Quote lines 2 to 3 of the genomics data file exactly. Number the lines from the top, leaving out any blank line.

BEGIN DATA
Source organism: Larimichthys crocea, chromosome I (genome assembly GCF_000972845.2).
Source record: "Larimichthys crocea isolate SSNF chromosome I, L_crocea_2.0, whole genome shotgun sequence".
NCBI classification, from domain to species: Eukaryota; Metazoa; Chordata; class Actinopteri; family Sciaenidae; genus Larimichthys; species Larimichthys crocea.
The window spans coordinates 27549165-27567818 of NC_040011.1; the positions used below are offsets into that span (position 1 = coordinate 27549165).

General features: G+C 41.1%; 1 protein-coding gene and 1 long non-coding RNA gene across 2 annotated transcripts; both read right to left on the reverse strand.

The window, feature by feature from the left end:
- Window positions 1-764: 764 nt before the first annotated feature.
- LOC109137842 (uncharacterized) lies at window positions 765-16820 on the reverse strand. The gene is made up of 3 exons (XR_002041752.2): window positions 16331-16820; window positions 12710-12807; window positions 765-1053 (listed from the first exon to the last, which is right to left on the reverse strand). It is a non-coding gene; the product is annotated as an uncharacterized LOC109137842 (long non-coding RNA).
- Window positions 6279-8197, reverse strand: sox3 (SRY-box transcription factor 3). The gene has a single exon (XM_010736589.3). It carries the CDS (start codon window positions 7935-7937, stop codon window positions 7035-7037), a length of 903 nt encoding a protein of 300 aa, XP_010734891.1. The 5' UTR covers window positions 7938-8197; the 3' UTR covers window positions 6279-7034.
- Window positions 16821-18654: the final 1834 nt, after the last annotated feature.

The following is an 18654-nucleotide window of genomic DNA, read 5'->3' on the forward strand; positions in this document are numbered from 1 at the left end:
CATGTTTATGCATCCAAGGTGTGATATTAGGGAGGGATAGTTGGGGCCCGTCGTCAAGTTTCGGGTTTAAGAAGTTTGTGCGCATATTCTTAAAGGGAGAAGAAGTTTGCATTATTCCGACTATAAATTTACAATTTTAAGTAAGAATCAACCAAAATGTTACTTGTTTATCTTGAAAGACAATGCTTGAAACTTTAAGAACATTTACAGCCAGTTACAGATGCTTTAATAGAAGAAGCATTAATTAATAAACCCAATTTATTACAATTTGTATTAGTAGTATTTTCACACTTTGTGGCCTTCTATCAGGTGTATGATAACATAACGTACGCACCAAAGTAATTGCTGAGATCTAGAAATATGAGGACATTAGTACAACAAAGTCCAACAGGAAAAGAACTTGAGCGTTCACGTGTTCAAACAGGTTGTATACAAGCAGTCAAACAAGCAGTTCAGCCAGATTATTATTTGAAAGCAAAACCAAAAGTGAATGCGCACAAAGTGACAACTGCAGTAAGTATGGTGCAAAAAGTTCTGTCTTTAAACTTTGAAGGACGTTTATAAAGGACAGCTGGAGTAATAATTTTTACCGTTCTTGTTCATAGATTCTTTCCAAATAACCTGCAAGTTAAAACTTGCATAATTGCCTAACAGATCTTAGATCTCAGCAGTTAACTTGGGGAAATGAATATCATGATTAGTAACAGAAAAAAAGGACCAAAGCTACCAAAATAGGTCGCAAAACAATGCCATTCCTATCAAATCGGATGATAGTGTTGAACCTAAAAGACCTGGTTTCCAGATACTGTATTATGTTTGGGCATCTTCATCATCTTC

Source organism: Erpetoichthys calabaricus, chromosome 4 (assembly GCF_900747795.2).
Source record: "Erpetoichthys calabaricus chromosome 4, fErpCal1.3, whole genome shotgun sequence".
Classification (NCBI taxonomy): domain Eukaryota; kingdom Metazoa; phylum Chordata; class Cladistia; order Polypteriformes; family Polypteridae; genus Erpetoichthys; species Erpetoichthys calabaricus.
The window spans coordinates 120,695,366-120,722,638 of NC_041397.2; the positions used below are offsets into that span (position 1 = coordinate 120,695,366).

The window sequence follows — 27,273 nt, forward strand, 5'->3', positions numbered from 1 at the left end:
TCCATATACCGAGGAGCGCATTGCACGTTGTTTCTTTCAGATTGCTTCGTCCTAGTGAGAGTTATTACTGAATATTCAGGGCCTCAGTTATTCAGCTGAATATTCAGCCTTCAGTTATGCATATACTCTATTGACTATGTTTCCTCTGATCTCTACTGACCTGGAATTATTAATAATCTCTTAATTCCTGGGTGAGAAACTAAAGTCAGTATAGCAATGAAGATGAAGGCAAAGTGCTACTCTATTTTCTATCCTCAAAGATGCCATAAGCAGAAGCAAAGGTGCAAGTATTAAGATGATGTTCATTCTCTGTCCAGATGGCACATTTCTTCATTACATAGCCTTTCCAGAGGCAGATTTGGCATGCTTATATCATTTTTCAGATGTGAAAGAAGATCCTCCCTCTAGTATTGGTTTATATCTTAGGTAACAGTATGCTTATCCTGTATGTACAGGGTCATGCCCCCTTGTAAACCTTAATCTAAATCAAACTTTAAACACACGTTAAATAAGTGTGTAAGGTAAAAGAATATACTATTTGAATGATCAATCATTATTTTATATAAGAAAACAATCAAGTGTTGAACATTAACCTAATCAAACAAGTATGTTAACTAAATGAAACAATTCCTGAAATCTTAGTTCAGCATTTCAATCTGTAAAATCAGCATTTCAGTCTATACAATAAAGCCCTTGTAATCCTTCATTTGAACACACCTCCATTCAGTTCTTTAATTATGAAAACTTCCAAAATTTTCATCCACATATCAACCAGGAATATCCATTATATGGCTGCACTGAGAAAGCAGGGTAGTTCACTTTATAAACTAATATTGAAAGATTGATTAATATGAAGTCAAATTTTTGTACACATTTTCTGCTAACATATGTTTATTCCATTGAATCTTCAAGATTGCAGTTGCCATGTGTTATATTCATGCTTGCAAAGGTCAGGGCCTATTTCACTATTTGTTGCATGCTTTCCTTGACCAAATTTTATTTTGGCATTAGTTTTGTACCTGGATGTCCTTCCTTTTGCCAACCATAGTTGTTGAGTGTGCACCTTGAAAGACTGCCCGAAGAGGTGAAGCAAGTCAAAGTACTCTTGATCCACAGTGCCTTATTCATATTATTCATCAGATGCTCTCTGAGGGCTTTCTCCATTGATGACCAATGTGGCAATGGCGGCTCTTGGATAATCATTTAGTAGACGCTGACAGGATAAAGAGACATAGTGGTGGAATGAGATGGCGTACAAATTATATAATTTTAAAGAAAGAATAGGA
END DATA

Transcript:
Source record: "Larimichthys crocea isolate SSNF chromosome I, L_crocea_2.0, whole genome shotgun sequence".
NCBI classification, from domain to species: Eukaryota; Metazoa; Chordata; class Actinopteri; family Sciaenidae; genus Larimichthys; species Larimichthys crocea.